Inside the Pack: 2020 Bowman 1st Edition Review
In the midst of a global pandemic, new card releases have essentially come screeching to a halt. With most release dates pushed back, one product came out of nowhere to give collectors, prospectors, and breakers something to enjoy: 2020 Bowman 1st Edition. The hype it has caused on forums around the internet has been unreal, and the prices realized for some prospect cards have been astronomical. I’m here to tell you first-hand that the hype is well-deserved and worth it.
When the product was first announced, I didn’t pay much mind to it; I’m not generally a huge fan of online-only products. Only then I found out this was no ordinary online-only release: hobby shops would receive shipments as well. I logged on and tried to buy some packs from Topps but wasn’t able to do so before supply dried up. When the product was live and singles started appearing online, I was wowed at what I saw.
Because this product was previously unannounced and was printed during the pandemic, I assumed that the cards would simply be the standard Bowman issues with a foil “1st Edition” stamp on them. That’s how Topps has done the 1st Edition line in the past, though the line has been discontinued for the better part of a decade and a half. I was dead wrong, though: the logo was a part of the card, printed on the card stock in the same way the player’s photo is. This represented a huge turning point in my opinion of the product. This wasn’t a parallel created out of thin air by Topps. This was an entirely new product line.
I was able to get my hands on two packs and see for myself. The cards (like all Bowman!) are exciting. Besides vintage, Bowman is really the only thing I collect. I feel the same way about Bowman prospects as I do about vintage players — I get to read the backs, examine the stats and bios, and learn about players I might not otherwise know a lot about. As odd as it may sound, one thing that sort of blew me away was the condition of the cards. Even new releases typically have some centering issues, minor corner wear, and so on, but none of the cards in my two packs exhibited these issues, and I haven’t seen any condition issues of cards online, either. I’m not sure if that’s a byproduct of the digital printing process as opposed to the traditional one, but it stood out to me.
The real star of the product, in my opinion, is the foil. Bowman typically does not have foil parallels, but in this product, those are the only parallels. There are different colors of foil: an unnumbered sky blue, blue #/150, yellow #/75, gold #/50, orange #/25, red #/5, and platinum #/1. (Because this product was digitally printed, there are no printing plates, meaning there really is just one 1/1 of each player.) I didn’t get to see any of the color parallels, but I did get a sky blue foil of Yankees prospect Anthony Volpe in my first pack. I was incredibly impressed at a few aspects of the foil card. First and foremost, the borders have the 1st Edition logo printed in them. That’s a really neat tactic I’ve never seen before and only serves to reinforce now and forever that these weren’t just parallels but truly a separate product altogether. Additionally, as I mentioned before, I was impressed at the condition of these foil cards. Lots of times on both Topps and Panini products, foil cards exhibit some level of peeling or bubbling or chipping. Not so with these.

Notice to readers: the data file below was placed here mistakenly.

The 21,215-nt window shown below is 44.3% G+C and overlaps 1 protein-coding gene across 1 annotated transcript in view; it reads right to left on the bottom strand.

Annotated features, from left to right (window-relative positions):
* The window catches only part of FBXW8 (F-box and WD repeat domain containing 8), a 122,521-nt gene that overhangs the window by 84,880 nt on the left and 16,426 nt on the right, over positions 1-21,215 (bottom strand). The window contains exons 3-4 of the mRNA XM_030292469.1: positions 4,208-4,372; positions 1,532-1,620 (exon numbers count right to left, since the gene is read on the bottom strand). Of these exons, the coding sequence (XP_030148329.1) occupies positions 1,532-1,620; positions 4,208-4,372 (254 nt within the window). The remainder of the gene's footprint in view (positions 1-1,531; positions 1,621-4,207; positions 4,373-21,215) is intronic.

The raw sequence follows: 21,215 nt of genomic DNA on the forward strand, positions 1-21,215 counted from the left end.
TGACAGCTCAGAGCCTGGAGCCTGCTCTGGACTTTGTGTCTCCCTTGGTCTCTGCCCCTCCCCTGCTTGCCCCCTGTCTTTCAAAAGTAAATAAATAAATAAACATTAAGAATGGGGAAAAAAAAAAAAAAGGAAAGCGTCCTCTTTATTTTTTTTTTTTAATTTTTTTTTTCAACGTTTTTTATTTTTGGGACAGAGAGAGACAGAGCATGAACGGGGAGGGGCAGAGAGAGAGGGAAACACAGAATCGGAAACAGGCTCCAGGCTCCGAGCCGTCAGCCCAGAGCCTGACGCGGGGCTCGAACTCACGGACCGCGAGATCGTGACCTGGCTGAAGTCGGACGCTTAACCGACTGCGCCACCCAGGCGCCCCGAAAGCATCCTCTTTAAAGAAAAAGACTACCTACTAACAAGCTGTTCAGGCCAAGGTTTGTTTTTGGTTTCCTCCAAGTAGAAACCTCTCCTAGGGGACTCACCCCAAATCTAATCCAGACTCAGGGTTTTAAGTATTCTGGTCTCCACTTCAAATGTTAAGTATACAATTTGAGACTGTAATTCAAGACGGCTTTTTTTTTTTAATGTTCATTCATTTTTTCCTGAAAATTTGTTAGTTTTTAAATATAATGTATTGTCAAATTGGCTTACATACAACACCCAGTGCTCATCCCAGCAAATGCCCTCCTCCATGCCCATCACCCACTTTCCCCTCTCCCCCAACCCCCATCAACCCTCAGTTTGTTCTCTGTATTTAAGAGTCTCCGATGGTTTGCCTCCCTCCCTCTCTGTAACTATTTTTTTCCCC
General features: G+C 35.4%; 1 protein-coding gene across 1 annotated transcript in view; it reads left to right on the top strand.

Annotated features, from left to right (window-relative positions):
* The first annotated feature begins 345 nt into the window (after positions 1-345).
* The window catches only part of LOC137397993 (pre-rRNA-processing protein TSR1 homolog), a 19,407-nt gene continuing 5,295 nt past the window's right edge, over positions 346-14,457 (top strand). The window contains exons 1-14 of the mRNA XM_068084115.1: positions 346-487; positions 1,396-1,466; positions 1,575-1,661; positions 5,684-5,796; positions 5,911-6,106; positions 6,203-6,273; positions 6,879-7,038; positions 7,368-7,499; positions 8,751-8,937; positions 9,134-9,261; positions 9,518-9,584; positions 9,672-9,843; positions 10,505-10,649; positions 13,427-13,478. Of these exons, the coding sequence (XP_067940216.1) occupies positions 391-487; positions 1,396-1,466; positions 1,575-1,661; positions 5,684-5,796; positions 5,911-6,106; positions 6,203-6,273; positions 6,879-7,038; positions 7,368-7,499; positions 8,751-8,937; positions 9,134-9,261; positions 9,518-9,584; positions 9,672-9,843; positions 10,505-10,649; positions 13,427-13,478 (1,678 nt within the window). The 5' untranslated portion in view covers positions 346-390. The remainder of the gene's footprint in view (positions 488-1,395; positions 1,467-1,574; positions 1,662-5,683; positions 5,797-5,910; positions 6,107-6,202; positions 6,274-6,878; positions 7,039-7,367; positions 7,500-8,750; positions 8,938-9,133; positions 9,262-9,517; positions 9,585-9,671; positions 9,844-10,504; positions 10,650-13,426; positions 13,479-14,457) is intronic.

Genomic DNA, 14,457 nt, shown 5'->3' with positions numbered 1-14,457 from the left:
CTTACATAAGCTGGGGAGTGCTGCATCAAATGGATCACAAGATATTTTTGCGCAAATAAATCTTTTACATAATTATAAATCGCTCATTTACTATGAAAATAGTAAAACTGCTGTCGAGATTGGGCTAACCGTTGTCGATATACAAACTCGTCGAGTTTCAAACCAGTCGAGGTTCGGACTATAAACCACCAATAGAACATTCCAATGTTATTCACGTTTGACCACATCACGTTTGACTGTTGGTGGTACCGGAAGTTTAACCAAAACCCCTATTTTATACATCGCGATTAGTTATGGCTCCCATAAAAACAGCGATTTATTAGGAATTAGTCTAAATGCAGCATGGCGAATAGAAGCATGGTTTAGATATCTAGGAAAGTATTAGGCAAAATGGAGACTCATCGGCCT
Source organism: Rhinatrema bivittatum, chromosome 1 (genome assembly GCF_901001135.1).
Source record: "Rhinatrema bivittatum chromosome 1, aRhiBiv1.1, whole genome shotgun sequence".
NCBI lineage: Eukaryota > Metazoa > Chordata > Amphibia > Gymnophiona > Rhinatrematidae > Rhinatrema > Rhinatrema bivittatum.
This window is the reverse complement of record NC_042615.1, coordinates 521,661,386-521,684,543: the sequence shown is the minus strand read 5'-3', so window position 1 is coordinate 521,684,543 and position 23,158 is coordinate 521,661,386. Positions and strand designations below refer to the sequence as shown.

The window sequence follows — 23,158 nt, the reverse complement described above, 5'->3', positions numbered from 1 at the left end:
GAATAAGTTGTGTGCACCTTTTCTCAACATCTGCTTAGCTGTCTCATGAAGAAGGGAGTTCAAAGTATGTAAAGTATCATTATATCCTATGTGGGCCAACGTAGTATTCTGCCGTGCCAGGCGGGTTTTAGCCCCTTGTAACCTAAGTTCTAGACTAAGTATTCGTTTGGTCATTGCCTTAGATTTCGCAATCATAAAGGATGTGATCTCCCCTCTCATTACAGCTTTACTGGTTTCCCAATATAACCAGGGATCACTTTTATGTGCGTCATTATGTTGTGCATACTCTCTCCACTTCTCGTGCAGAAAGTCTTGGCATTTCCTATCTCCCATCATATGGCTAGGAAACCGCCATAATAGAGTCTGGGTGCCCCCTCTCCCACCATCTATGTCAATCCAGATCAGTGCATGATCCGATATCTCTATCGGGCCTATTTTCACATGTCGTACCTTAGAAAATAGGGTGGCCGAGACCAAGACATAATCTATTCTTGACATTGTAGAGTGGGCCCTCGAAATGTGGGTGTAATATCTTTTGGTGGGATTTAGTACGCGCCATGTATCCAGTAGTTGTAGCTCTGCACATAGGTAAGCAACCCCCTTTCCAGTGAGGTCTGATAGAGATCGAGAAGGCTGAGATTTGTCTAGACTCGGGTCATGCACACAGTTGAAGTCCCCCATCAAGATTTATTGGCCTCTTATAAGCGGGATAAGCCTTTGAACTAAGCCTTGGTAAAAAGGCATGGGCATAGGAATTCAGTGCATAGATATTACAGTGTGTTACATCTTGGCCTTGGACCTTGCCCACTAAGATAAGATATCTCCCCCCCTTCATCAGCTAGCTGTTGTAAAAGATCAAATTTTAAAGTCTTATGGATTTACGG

My second pack yielded the biggest name of the product, Jasson Dominguez. The Yankees international free agent has yet to play a professional game, but his base card is fetching triple digits online. If he makes it big, this is certain to become his most iconic card, with a great pose on the front and his nickname of “The Martian” on the back.
Long-term, I honestly believe this product is worth the inflated secondary market prices we’re seeing now, and that’s not something I generally say about aftermarket mark-ups. This product has a ton of 1st Bowman cards, as well as cards of up-and-coming stars like Wander Franco and Luis Robert who have a track record of selling well. But the biggest wild card is the autograph insertion. No autograph checklist was released, and already autos of the two biggest stars in the product, Dominguez and Oakland Athletics youngster Robert Puason, have been pulled. Because the autographs are pulled from the Chrome Bowman release and stamped (unlike the base cards), there have also been RCs of guys like Aristides Aquino, who does not have a base card in this product. As time goes on and different players featured in this product get hot, unopened packs or boxes will be extremely valuable because of the allure of not only the rookies and parallels, but the possibility of an autograph. Without the knowledge of who the autographs are of, curiosity will drive this product for eternity. If you can get your hands on some, I suggest it.
Do you know much about the cards that have the foil stamp on the card back? Any idea how rare these are?
That seems to be an error and not an unannounced parallel. I’m no expert on the printing process but my gut tells me a single sheet may have been printed upside down. In that case they’d all be 1/1s and not every player would have one.